Rao X, Wu X, Folsom AR, Liu X, Zhong H, Williams OD, et al. Comparison of electrocardiographic findings between northern and southern Chinese population samples. Int J Epidemiol. 2000;29(1):77–84. https://doi.org/10.1093/ije/29.1.77.

    CAS  Article  PubMed  Google Scholar 

  28. 28.

    Yu L, Ye X, Yang Z, Xiao J, Zhang B. Prevalences and Associated Factors of Electrocardiographic Abnormalities in Chinese Adults: A Cross-sectional Study. BMC Cardiovascular Disorders. 2020;20:414.

  29. 29.

    Hebert K, Lopez B, Dias A, Steen DL, Colombo RA, Franco E, et al. Prevalence of electrocardiographic abnormalities in a systolic heart failure disease management population by race, ethnicity, and sex. Congest Heart Fail. 2010;16(1):21–6. https://doi.org/10.1111/j.1751-7133.2009.00126.x.

    Article  PubMed  Google Scholar 

  30. 30.

    Chandra N, Papadakis M, Sharma S. Cardiac adaptation in athletes of black ethnicity: differentiating pathology from physiology. Heart. 2012;98(16):1194–200. https://doi.org/10.1136/heartjnl-2012-301798.

    Article  PubMed  Google Scholar 

  31. 31.

    Feng L, Ran Y, Li N, Zhang JQ, Ma Y, Ma CS, et al. Abnormal electrocardiographic patterns in trained athletes screened by European Society of Cardiology recommendations. Chin J Cardiac Pacing Electrophysiol. 2015;29(2):106–11.

    Google Scholar 

  32. 32.

    Wilson MG, Chatard JC, Carre F, Hamilton B, Whyte GP, Sharma S, et al. Prevalence of electrocardiographic abnormalities in west-Asian and African male athletes. Br J Sports Med. 2012;46(5):341–7. https://doi.org/10.1136/bjsm.2010.082743.

    CAS  Article  PubMed  Google Scholar 

  33. 33.

    Ng CT, Ong HY, Cheok C, Chua TS, Ching CK. Prevalence of electrocardiographic abnormalities in an unselected young male multi-ethnic south-east Asian population undergoing pre-participation cardiovascular screening: results of the Singapore armed forces electrocardiogram and echocardiogram screening protocol. Europace. 2012;14(7):1018–24. https://doi.org/10.1093/europace/eur424.

    Article  PubMed  Google Scholar 

  34. 34.

    Gati S, Sheikh N, Ghani S, Zaidi A, Wilson M, Raju H, et al. Should axis deviation or atrial enlargement be categorised as abnormal in young athletes? The athlete's electrocardiogram: time for re-appraisal of markers of pathology. Eur Heart J. 2013;34(47):3641–8. https://doi.org/10.1093/eurheartj/eht390.

    Article  PubMed  Google Scholar 

  35. 35.

    Ostrander LD Jr. Left axis deviation: prevalence, associated conditions, and prognosis. An epidemiologic study. Ann Intern Med. 1971;75(1):23–8. https://doi.org/10.7326/0003-4819-75-1-23.

    Article  PubMed  Google Scholar 

  36. 36.

    Corrado D, Pelliccia A. Recommendations for interpretation of 12-lead electrocardiogram in the athlete. Eur Heart J. 2011;31(6):501–6.

    Google Scholar 

  37. 37.

    Cui T, Zhao M-X, Wu Q, Hu J. Analysis of electrocardiogram of health physical examination 18636 cases. China Heart J. 2013;25(1):126–7.

    Google Scholar 

  38. 38.

    Expert Group of “Guidelines for the operation of routine ECG examination”. Guidelines for the operation of routine ECG examination (simplified version). J Pract Electrocardiol. 2019;28(1):1–6.

    Google Scholar 

  39. 39.

    Sandeep B, Araceli B, Gregory W, Mathew W, Lorna C, Ajay S, et al. Ethnic differences in left ventricular remodeling in highly-trained athletes - relevance to differentiating physiologic left ventricular hypertrophy from hypertrophic cardiomyopathy. J Am Coll Cardiol. 2008;51(23):2256–62.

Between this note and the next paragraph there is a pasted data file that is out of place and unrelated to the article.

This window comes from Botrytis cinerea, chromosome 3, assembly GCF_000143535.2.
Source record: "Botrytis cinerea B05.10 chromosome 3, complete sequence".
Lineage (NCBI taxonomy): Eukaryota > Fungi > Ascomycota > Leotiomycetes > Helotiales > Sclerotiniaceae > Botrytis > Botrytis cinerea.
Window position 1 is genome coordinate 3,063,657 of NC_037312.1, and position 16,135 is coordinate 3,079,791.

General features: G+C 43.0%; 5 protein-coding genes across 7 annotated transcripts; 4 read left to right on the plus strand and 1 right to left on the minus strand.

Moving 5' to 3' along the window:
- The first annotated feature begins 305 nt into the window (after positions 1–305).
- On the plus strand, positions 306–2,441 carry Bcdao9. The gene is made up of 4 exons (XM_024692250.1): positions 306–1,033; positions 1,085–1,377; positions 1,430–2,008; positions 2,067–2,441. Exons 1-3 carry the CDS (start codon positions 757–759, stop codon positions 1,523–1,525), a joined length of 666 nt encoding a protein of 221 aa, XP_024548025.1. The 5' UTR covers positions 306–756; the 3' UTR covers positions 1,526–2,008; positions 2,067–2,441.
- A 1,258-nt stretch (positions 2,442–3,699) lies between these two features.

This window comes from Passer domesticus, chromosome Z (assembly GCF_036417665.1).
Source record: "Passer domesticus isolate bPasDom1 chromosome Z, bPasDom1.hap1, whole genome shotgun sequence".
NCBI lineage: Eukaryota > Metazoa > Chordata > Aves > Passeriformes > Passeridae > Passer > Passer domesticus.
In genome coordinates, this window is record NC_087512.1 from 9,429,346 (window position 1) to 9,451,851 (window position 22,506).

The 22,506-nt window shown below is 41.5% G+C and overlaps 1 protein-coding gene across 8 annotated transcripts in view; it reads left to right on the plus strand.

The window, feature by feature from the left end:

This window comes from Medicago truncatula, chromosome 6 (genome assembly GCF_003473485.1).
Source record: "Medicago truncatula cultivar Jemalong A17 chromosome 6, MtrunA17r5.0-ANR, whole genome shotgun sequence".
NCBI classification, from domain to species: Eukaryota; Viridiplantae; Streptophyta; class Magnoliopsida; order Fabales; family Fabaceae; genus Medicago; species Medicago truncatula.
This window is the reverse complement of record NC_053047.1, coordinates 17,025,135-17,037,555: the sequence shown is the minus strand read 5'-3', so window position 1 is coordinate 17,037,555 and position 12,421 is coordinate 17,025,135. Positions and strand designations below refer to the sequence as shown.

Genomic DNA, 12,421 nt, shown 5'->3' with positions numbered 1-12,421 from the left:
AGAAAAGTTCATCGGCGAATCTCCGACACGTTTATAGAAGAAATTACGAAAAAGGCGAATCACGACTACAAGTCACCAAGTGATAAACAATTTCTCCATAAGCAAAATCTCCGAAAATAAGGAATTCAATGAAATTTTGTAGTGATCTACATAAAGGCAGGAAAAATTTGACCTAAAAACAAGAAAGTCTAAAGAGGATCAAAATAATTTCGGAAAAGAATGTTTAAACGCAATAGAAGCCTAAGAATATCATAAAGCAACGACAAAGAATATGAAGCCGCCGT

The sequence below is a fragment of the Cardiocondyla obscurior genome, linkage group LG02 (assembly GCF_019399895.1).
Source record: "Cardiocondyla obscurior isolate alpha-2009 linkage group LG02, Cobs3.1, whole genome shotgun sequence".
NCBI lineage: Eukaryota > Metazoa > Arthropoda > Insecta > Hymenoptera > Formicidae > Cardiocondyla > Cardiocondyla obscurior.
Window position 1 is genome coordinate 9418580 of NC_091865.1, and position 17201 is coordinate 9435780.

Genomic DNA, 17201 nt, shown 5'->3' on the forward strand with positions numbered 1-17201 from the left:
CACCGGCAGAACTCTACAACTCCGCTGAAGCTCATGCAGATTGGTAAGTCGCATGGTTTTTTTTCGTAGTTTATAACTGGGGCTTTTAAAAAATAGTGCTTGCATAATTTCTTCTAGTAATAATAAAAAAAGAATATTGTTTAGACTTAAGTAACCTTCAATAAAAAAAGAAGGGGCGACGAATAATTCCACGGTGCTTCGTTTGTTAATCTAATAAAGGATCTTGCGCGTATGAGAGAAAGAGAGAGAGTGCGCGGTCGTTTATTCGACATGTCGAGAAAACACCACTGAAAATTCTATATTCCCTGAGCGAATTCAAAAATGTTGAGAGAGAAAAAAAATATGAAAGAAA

Article  Google Scholar 

Download references

Acknowledgements

The authors appreciate the assistance of Hangzhou Marathon Organizing Committee in data collection and the participation of all the participants in this study.

Funding

This work was supported by Sino-German Life science and Healthcare Research Funds of ZUST, Zhejiang Provincial Natural Science Foundation of China (LY18C110001) and Fundamental Research Funds for the Central Universities. The funders only provided research funding and did not make any intervention in this research.

Author information

Affiliations

Authors

Contributions

XW and TSX conceived and designed the study. YMH, THS and YLG collected data and conducted the data analysis. XW and TSX wrote and revised the paper. RQD and LX reviewed and edited the manuscript. All authors read and approved the manuscript.

Corresponding author

Correspondence to Tian-sheng Xie.

Ethics declarations

Ethics approval and consent to participate

All participants read and signed an informed consent form and this study was approved by the Ethics Committee of the First Affiliated Hospital of the Medical School of Zhejiang University.

Consent for publication

Not applicable.

Competing interests

None declared.

Additional information

Publisher’s Note

Springer Nature remains neutral with regard to jurisdictional claims in published maps and institutional affiliations.

Rights and permissions

Open Access This article is licensed under a Creative Commons Attribution 4.0 International License, which permits use, sharing, adaptation, distribution and reproduction in any medium or format, as long as you give appropriate credit to the original author(s) and the source, provide a link to the Creative Commons licence, and indicate if changes were made. The images or other third party material in this article are included in the article's Creative Commons licence, unless indicated otherwise in a credit line to the material. If material is not included in the article's Creative Commons licence and your intended use is not permitted by statutory regulation or exceeds the permitted use, you will need to obtain permission directly from the copyright holder. To view a copy of this licence, visit http://creativecommons.org/licenses/by/4.0/. The Creative Commons Public Domain Dedication waiver (http://creativecommons.org/publicdomain/zero/1.0/) applies to the data made available in this article, unless otherwise stated in a credit line to the data.

Reprints and Permissions

About this article

Verify currency and authenticity via CrossMark

Cite this article

Wen, X., Huang, Ym., Shen, TH. et al. Prevalence of abnormal and borderline electrocardiogram changes in 13, 079 Chinese amateur marathon runners. BMC Sports Sci Med Rehabil 13, 41 (2021). https://doi.org/10.1186/s13102-021-00268-2

Download citation

Keywords

  • ECG
  • Marathon
  • Endurance exercise
  • Screening